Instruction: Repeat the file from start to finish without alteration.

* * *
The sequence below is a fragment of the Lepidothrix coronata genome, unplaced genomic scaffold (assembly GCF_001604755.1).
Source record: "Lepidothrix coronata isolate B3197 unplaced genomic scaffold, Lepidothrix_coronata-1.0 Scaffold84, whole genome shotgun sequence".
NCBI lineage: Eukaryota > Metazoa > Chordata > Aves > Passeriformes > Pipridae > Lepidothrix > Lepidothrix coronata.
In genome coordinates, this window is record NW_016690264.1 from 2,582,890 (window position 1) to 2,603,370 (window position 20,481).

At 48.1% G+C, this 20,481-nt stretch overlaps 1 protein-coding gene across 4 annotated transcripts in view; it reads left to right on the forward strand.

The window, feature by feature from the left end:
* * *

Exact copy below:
The sequence below is a fragment of the Lepidothrix coronata genome, unplaced genomic scaffold (assembly GCF_001604755.1).
Source record: "Lepidothrix coronata isolate B3197 unplaced genomic scaffold, Lepidothrix_coronata-1.0 Scaffold84, whole genome shotgun sequence".
NCBI lineage: Eukaryota > Metazoa > Chordata > Aves > Passeriformes > Pipridae > Lepidothrix > Lepidothrix coronata.
In genome coordinates, this window is record NW_016690264.1 from 2,582,890 (window position 1) to 2,603,370 (window position 20,481).

At 48.1% G+C, this 20,481-nt stretch overlaps 1 protein-coding gene across 4 annotated transcripts in view; it reads left to right on the forward strand.

The window, feature by feature from the left end: